Basis/Purpose - Mayflies of North America

Drunella grandis Drunella grandis
Bear Creek, Washington

The essential foundation for the Species List of the Mayflies of North America is "The Ephemeroptera species of North American Ephemeroptera and index to their complete nomenclature" by W. P. McCafferty, 1996 in the Transactions of the American Entomological Society, vol. 122, pages 1-54. Numerous style differences exist between the electronic version and the published version for obvious reasons. Also, while published lists are somewhat out-of-date even when first published, the electronic version will continue to be current as discussed in Keeping the Mayflies of North America current. The higher classification used in The Mayflies of North America is modified from the Ephemeroptera section of Nomina Insecta Nearctica, Vol. 4, pp. 89-117 by W. P. McCafferty.

The Mayflies of North America project is one of the primary objectives of Mayfly Central, and as such, changes, additions, and deletions to the species list and distributions of species are constantly monitored in the scientific literature. Besides this, there are active systematic and faunistic research programs being conducted at Mayfly Central that directly impact The Mayflies of North America.

Why the Mayflies of North America?

Mayflies constitute one of the most important groups of bottom-dwelling animals in streams and rivers throughout the world. They are also found in ponds and shallow lake areas. While the larvae (or nymphs) of mayflies live in water, the adults (and subimagos) are delicate flying forms noted for their often ephemeral lives. Mayflies are routinely used for monitoring water quality because their presence and diversity can be valuable indicators of the health of their aquatic environment. Mayflies are a vital link in the food web of freshwater ecosystems, making energy stored in algae and other aquatic plants available to higher consumers (other invertebrates, fish, birds, etc.). Any fly fisher can expound on the value of mayflies as food for many gamefish and more specifically as models for fashioning tied flies. With renewed emphasis on understanding our biota, the time is ripe for beginning the documentation of the biodiversity and distribution of the mayfly fauna in an easily accessible and current format. In Mexico and some areas of the United States and Canada, mayfly species are susceptible to existing and impending environmental degradation. It is even more important to understand the makeup and distribution of these endangered and impacted species. Already, four recent species of North American burrowing mayflies (Ephemera compar, Isonychia diversa, Pentagenia robusta, Siphlonurus luridipennis) are considered to have recently become extinct.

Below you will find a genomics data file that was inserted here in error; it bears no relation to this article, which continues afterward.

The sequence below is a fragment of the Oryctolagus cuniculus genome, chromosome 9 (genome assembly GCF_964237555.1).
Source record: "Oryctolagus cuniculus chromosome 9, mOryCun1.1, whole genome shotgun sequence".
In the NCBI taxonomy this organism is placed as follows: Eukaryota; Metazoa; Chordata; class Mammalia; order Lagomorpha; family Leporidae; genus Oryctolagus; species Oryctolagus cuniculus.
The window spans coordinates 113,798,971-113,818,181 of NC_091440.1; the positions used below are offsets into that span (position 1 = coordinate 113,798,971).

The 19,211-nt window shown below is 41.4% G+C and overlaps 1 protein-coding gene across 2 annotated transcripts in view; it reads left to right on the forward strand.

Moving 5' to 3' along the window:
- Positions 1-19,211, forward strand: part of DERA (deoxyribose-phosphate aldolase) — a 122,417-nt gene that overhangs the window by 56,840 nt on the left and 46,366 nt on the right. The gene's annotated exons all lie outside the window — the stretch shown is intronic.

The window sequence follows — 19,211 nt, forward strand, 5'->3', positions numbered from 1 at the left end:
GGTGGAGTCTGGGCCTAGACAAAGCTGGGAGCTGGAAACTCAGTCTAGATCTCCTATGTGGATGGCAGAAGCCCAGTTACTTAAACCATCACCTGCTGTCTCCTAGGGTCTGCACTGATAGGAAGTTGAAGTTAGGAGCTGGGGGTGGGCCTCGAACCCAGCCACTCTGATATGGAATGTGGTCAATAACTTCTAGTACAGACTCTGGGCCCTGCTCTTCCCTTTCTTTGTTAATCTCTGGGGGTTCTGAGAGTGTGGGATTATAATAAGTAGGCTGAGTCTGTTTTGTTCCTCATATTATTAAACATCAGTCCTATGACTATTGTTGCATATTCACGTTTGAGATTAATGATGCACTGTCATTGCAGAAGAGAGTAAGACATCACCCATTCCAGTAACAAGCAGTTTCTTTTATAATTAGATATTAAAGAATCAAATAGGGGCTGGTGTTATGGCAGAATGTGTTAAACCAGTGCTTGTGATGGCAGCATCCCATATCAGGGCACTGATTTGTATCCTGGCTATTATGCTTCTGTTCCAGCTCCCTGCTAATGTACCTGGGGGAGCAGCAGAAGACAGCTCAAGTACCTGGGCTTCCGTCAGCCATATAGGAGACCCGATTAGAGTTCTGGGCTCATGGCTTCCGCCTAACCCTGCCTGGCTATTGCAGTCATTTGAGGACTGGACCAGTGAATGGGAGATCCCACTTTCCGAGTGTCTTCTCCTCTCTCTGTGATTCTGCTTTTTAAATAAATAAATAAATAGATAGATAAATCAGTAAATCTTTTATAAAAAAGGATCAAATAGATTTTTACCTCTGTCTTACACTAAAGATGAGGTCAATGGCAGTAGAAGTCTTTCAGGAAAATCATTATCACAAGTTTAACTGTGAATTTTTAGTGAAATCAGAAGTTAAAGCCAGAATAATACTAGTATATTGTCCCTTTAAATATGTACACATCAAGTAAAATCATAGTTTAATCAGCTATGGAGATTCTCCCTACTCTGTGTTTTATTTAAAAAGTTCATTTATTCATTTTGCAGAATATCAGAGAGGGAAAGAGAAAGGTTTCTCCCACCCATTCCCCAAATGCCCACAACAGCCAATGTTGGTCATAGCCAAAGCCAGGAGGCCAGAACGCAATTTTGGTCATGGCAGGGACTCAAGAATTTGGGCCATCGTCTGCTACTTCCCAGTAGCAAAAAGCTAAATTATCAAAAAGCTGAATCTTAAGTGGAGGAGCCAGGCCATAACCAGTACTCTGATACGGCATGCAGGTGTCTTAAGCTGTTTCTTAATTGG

It is important to document the biodiversity of mayflies for the reasons stated above. An expedient means of managing this information and frequently updating it as research endeavors continue to shed more light on the subject is by providing The Mayflies of North America on the World Wide Web.